Update from the Chairman: Don't believe everything you read. The public values legal aid. We need to fight to save it.
21 May 2013
The deadline for consultation responses is fast approaching. Our
arguments are gaining traction and there are plenty of things we
can all do to help advance them further.
For years, successive governments have sought to undermine
public confidence in the legal aid system. They have picked a
handful of exceptional cases and tried to use them to paint a
picture of a bloated, greedy system, which the public resents. We
have always known that doesn't represent the system we have all
been working in for years. The Government's consultation paper
tells us that the public has lost faith in the legal aid system. We
can now prove that that is not true.
Today, we are releasing research that shows that a large
majority of the public believes that our legal aid system is good
value for money and they're worried that vulnerable people will
suffer the most from cuts.
A ComRes poll, commissioned by the Bar Council, shows that 7 out
of 10 (71%) of the British public are concerned that cuts to legal
aid could lead to innocent people being convicted of crimes they
did not commit. The poll also shows that two-thirds (67%) of the
British public agree that legal aid is a price worth paying for
living in a fair society.
And it is the poorest who will be hit hardest by the proposed
changes, according to 75% of those polled.
You can read the poll in full
here and the press release which we published earlier today
I recently called on all members of the Bar to write to their
MPs and suggested the types of things they might ask their elected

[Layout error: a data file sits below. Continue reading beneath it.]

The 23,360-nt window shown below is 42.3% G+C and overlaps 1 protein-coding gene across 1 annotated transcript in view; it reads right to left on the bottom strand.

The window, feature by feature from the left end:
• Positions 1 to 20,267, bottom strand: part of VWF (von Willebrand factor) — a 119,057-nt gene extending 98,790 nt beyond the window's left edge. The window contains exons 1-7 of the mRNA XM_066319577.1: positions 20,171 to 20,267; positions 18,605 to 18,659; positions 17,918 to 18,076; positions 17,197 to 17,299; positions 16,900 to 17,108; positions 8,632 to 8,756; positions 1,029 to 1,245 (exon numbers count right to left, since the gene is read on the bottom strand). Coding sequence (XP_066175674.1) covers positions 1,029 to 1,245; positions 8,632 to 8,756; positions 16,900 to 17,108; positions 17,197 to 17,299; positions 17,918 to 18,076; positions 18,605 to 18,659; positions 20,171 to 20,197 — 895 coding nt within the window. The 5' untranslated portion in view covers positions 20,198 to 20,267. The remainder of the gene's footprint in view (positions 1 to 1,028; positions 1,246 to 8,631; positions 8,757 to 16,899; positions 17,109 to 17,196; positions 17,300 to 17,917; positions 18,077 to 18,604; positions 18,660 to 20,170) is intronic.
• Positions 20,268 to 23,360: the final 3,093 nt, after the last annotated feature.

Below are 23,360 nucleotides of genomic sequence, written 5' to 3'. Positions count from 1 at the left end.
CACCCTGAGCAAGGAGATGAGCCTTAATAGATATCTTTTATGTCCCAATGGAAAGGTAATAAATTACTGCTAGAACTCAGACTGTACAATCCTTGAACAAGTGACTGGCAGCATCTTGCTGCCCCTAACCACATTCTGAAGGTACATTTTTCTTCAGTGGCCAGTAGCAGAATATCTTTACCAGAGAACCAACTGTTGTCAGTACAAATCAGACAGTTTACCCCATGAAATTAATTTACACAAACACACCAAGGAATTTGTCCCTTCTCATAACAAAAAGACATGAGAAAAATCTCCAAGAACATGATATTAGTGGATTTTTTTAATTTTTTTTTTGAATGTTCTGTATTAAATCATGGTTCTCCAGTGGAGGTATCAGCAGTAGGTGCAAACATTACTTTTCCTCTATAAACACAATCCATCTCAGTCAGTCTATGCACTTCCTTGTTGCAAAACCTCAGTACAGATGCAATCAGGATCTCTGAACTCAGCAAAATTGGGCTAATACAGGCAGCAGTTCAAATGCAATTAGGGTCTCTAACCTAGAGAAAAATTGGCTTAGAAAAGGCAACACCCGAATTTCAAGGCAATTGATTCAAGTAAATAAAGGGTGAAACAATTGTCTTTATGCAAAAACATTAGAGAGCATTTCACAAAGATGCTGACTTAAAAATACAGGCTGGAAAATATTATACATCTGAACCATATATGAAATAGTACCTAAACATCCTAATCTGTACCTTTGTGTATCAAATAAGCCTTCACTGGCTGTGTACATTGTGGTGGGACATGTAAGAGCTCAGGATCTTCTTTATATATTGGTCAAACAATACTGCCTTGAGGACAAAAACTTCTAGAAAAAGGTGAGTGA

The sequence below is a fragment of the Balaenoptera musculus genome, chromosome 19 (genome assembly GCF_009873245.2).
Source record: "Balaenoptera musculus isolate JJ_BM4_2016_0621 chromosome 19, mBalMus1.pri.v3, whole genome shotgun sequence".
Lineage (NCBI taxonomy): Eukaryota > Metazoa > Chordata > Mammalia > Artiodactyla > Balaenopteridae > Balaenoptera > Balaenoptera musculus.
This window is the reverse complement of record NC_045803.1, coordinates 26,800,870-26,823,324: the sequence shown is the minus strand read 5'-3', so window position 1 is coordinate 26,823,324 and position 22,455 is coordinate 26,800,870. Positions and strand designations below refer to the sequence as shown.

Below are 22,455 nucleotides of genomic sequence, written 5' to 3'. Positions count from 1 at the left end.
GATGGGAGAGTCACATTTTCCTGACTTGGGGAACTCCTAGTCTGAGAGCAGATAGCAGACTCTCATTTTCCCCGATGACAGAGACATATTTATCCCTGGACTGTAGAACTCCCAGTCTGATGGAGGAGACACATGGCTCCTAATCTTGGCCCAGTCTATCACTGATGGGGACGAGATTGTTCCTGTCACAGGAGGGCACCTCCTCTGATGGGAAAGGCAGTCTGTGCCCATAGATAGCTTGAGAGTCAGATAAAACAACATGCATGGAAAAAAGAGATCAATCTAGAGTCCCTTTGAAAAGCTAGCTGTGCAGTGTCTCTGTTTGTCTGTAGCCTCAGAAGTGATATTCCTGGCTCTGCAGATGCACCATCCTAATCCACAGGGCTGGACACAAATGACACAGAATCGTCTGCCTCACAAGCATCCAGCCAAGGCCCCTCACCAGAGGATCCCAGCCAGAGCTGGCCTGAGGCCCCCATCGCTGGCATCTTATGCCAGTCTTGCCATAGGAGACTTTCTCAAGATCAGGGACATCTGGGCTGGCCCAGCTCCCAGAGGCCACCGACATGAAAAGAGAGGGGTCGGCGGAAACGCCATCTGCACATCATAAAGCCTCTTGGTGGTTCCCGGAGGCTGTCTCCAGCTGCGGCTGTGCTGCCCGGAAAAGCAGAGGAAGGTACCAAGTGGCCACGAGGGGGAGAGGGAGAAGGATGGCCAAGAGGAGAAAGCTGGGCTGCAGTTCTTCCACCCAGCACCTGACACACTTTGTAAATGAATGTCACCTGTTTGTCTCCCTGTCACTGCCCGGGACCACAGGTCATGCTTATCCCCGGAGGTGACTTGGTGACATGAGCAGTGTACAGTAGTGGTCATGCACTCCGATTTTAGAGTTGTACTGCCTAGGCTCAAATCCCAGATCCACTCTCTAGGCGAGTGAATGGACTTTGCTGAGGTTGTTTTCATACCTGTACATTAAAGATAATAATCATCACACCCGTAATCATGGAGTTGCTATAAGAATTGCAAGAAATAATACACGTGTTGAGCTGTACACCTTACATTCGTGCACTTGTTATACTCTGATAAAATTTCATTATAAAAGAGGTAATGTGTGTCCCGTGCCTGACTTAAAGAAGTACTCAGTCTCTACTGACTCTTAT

representatives to do
I also published our core case, which outlines the key points of
our response to the consultation paper, which you can find
The polling data adds even more weight to our case, which
promotes a justice system working in the public interest, admired
all over the world.
The petition we started with campaigning group 38 degrees now
has over 9,000 signatures. If you have not yet signed it, please
take a moment to do so - here. And please sign the ePetition which calls
for a Parliamentary debate on the proposals, which you can find here.
There is unity across the legal profession on these issues, and
we have also joined with organisations like Shelter to draw
attention to the significant changes to access to justice in civil
The message is clear - this is not about lawyers - this could
affect anyone. The system belongs to all of us and we need to fight
to save it.
Write to your MP, respond to the consultation, tell your local
newspapers and radio what is happening to the justice system which
we all value so much.
We all have a part to play.
Maura McGowan QC
Chairman of the Bar